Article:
Private Pilot Certification – Unit 2

I woke up very excited today, I like having something to look forward to like this. The first thing I did when I woke up was to run through the images for what I had memorized yesterday. I had created a series of support images to hold the information in the same order as it is in my study guide. To review, all I needed to do was make sure I could still see in my mind the images that were connected to these supports. Even in my groggy state, this only took a minute, and everything was where it was supposed to be.

Now, in GMS there are two different levels of memorization. Most is memorized to a normal level… after 4 days of review like this morning, I’ll have it fixed for a minimum of 6 weeks. I say minimum because there was something I memorized, and 6 months later, without reviewing it once, I still knew it. However, after 6 weeks, some of the visual connections will start to weaken and fade, so it’s just a safe number to work with.

Anything I want to keep for a lifetime, however, I can memorize to a reflex level. This would take 3 or 4 reviews every day for 3 or 4 days. Once something is memorized to a reflex level, I won’t have to review it anymore to keep it in my memory.

Unit 2 – Instruments, engines, and systems
2.1 – Compass Turn Error
2.1.1 – Magnetic compass’s are accurate only during constant, straight and level flight.
2.1.2 – A magnetic compass in an airplane will deviate from one on the ground.
2.1.3 – On an east-west heading, the compass will point too far north while accelerating, and too far south while decelerating.
2.1.4 – A compass will lag behind the turn when turning from north, and lead the turn when turning from south.
2.1.5 – These errors diminish when the turns/acceleration is completed.

2.2 – Pitot Static System
2.2.1 – The Pitot Static System provides pressure for the altimeter, vertical speed indicator, and the airspeed indicator.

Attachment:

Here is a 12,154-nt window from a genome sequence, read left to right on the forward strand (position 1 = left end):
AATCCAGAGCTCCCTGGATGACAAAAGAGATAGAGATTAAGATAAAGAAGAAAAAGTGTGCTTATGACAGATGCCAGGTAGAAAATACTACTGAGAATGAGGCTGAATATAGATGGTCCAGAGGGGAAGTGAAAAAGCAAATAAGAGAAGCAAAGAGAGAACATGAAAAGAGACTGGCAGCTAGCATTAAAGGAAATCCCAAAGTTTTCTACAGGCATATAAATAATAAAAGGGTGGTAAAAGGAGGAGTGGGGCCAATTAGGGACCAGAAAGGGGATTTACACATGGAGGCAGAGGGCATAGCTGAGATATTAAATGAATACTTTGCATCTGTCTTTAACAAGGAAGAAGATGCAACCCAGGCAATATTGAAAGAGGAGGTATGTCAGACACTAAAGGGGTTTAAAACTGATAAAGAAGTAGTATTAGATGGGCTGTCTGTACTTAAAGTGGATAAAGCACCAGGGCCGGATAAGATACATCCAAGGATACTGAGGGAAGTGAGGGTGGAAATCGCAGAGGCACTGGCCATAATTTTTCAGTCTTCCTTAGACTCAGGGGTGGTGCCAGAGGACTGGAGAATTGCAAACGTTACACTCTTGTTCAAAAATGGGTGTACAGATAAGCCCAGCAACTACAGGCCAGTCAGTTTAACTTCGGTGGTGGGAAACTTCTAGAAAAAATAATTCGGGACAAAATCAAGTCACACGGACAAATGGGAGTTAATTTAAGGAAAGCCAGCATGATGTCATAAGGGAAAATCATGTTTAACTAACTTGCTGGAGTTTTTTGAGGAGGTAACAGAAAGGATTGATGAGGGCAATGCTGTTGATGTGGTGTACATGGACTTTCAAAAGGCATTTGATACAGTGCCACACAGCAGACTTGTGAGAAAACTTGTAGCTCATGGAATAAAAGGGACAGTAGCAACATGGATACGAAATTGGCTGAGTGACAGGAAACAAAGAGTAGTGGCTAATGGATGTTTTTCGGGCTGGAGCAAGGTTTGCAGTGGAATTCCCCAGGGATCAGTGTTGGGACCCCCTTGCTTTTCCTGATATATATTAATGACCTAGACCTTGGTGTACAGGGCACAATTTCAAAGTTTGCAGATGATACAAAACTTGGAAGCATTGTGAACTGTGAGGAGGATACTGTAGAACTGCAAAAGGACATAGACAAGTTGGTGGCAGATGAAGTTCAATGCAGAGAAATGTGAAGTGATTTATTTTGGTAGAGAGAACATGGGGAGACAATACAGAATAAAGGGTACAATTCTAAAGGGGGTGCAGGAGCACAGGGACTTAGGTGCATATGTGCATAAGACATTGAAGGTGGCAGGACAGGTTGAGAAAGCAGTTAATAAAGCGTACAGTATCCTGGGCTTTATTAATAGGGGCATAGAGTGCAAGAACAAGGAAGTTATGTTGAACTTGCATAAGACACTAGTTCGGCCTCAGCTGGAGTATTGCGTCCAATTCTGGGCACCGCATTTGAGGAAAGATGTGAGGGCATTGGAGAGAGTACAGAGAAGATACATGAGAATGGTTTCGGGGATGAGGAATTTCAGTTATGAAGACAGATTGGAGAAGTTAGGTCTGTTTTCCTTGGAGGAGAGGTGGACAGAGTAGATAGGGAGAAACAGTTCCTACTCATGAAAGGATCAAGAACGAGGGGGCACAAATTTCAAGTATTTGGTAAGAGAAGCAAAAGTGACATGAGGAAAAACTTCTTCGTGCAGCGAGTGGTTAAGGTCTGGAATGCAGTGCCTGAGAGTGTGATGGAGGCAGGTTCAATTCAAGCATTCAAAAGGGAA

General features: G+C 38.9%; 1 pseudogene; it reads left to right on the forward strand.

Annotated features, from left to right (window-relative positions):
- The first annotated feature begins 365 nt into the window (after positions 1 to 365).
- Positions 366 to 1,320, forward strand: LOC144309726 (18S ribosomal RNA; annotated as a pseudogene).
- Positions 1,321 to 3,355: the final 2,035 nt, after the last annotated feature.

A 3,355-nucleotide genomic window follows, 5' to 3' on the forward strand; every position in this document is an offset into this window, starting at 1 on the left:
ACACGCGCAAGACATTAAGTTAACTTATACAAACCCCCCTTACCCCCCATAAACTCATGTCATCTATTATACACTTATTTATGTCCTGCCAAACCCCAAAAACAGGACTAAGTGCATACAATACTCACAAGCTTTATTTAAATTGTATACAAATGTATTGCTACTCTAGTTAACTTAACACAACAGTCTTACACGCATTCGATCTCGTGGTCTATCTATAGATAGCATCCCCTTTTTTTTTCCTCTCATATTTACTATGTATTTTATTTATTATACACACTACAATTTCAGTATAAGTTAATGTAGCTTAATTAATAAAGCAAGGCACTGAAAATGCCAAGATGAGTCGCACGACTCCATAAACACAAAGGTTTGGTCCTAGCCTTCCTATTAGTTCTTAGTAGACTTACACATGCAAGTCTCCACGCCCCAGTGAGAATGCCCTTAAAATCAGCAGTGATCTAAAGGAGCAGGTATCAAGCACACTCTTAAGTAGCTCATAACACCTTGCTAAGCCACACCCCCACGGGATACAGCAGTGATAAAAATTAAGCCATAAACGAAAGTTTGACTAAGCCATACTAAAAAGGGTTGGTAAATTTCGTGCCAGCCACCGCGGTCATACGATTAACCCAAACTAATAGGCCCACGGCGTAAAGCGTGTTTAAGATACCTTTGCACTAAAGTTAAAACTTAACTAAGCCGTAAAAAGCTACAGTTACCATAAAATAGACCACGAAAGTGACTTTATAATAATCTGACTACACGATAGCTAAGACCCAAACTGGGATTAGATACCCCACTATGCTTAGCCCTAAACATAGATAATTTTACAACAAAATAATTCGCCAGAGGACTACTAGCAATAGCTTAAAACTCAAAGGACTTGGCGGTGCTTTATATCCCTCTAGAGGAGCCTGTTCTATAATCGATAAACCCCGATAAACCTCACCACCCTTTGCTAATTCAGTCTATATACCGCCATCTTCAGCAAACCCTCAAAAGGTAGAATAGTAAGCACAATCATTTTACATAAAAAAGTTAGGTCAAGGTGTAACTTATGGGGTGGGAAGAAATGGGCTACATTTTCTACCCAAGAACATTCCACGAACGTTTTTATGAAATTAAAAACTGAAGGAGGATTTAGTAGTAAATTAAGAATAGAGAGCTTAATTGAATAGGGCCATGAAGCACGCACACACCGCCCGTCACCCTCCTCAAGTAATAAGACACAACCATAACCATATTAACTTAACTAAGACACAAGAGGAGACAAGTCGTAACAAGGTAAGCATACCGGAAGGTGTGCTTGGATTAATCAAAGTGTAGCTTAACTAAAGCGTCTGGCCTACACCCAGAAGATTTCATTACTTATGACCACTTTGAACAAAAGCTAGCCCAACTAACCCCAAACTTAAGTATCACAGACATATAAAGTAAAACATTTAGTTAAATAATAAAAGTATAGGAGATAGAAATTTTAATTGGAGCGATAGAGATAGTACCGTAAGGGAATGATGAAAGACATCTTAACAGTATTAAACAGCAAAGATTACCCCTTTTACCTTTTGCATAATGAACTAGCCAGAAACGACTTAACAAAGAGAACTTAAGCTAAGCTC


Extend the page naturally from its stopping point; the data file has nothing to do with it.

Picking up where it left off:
2.2.2 – The Pitot Tube provides ram pressure for the airspeed indicator only.
2.2.3 – If the pitot tube becomes clogged, the airspeed indicator will not function properly. If the static vents become clogged, neither the altimeter, vertical speed indicator, nor airspeed indicators will function properly.

2.3 – Airspeed Indicator
2.3.1 – Color coding for the airspeed indicator.
2.3.1a – White: Full flaps operating range.
2.3.1b – Green: Normal operating range.
2.3.1c – Yellow: Operating range in smooth air only.
2.3.1d – Red: Maximum speed in any condition.
2.3.2 – There is also a maximum maneuvering speed, the maximum speed at which full controls deflection can occur without structural damage. This speed is not marked.(I wonder why? Seems like an important thing to know!)

2.4 – Altimeter
2.4.1 – Altimeters have three hands.
2.4.1a – Long hand = 100 ft.
2.4.1b – Medium hand = 1,000 ft.
2.4.1c – Short hand = 10,000 ft.
2.4.2 – Altimeter numbers show from 0-9.

2.5 – Types of Altitude
2.5.1 – Absolute Altitude is the altitude above the ground surface.
2.5.2 – True Altitude is the altitude above the mean sea level.
2.5.3 – Density Altitude is the pressure altitude adjusted for non-standard temperatures.
2.5.4 – Pressure Altitude is the altitude above the standard plane of 29.92in. mercury.
2.5.5 – Pressure Altitude and Density Altitude are the same at standard temperature.
2.5.6 – Indicated Altitude and True Altitude are the same under standard conditions.
2.5.7 – Pressure Altitude and True Altitude are the same under standard conditions(29.92 in. mercury, 15 degrees C )

2.6 – Setting the Altimeter
2.7 – Altimeter Errors
2.8 – Gyroscopic Systems
2.9 – Engine Temperature
2.10 – Constant Speed Propeller
2.11 – Engine Ignition System
2.12 – Carburator Icing
2.13 – Carburator Heat
2.14 – Fuel/Air Mixture
2.15 – Abnormal Combustion
2.16 – Airplane Fuel Practices
2.17 – Starting the Engine
2.18 – Electrical System

I spent another hour on this today. First I read through the headings of the unit, and memorized them. Those are the 18 sub-units listed. Once I finished with that, I started reading each sub-unit and filling in the points.


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